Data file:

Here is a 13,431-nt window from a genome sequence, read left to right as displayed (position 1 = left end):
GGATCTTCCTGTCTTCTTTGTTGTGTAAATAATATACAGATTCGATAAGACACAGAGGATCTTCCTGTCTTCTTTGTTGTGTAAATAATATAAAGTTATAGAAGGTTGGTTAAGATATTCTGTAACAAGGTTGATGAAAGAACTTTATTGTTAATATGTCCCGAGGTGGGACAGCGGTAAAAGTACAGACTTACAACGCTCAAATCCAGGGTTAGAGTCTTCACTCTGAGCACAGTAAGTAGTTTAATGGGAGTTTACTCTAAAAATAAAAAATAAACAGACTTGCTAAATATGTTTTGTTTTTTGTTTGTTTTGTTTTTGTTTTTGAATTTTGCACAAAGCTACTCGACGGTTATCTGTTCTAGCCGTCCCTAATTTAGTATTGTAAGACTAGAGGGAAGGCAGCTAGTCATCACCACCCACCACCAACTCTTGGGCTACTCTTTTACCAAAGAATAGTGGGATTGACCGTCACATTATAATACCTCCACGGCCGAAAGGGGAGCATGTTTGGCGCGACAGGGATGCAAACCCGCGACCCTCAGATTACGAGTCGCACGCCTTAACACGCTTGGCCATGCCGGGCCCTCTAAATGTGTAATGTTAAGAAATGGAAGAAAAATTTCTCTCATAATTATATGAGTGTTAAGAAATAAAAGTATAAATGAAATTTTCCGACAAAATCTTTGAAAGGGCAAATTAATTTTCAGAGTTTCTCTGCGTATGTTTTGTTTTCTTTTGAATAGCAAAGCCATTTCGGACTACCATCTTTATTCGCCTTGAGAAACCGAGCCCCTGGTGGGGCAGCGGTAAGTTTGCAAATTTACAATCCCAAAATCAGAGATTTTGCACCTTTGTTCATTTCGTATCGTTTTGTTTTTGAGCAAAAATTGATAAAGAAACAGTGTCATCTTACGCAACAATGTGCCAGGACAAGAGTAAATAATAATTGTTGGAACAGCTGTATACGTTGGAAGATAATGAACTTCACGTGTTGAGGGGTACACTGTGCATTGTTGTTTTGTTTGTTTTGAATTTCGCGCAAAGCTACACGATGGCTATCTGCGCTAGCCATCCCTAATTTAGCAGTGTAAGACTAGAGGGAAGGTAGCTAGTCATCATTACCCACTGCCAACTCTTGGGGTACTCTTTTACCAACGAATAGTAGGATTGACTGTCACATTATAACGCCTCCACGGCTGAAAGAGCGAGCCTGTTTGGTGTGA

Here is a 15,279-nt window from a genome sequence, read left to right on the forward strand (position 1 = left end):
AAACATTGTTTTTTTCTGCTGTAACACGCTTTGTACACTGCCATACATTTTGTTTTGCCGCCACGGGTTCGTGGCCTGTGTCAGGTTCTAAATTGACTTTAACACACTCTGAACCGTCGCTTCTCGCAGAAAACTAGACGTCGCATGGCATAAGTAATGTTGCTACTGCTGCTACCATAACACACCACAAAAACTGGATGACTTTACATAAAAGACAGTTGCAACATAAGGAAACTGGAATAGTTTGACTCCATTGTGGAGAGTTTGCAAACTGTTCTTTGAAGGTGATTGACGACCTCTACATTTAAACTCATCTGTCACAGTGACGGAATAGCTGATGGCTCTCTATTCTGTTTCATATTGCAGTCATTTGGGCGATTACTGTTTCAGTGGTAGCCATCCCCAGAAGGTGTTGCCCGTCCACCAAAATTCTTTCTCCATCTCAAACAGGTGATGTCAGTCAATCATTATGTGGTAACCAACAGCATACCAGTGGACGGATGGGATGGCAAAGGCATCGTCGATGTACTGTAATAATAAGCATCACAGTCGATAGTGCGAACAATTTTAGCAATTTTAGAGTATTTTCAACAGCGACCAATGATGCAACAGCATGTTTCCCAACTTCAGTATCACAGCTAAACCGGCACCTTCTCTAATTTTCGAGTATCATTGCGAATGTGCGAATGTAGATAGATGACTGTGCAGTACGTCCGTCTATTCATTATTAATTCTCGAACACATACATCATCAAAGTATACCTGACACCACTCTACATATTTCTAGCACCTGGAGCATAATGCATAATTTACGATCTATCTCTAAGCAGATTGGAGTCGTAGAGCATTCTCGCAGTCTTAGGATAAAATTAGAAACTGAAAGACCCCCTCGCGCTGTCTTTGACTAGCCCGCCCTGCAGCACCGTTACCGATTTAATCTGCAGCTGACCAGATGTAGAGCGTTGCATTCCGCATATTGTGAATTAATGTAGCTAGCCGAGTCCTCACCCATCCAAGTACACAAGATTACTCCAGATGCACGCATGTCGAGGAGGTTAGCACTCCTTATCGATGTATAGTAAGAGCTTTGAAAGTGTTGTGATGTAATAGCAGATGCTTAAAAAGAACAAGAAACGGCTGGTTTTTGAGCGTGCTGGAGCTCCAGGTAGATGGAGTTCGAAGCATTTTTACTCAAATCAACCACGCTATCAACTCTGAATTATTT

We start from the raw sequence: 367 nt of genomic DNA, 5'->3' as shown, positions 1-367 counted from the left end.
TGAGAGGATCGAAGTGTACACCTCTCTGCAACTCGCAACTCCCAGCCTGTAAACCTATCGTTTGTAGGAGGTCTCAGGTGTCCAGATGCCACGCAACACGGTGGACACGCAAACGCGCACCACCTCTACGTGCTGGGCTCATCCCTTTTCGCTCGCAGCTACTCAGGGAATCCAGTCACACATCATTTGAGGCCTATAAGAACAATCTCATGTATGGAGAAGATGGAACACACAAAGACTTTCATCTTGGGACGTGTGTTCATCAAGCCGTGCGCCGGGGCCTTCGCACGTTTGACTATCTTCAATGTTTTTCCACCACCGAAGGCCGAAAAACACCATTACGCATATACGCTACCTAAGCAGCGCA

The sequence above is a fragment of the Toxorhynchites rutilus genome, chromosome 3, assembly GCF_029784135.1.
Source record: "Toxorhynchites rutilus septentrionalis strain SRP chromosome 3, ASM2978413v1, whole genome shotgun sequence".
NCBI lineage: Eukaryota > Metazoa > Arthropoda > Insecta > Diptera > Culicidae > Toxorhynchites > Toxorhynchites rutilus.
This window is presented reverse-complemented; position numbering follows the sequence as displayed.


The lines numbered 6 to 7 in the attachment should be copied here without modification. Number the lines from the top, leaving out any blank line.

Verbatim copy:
TGAGAGGATCGAAGTGTACACCTCTCTGCAACTCGCAACTCCCAGCCTGTAAACCTATCGTTTGTAGGAGGTCTCAGGTGTCCAGATGCCACGCAACACGGTGGACACGCAAACGCGCACCACCTCTACGTGCTGGGCTCATCCCTTTTCGCTCGCAGCTACTCAGGGAATCCAGTCACACATCATTTGAGGCCTATAAGAACAATCTCATGTATGGAGAAGATGGAACACACAAAGACTTTCATCTTGGGACGTGTGTTCATCAAGCCGTGCGCCGGGGCCTTCGCACGTTTGACTATCTTCAATGTTTTTCCACCACCGAAGGCCGAAAAACACCATTACGCATATACGCTACCTAAGCAGCGCA

The sequence above is a fragment of the Toxorhynchites rutilus genome, chromosome 3, assembly GCF_029784135.1.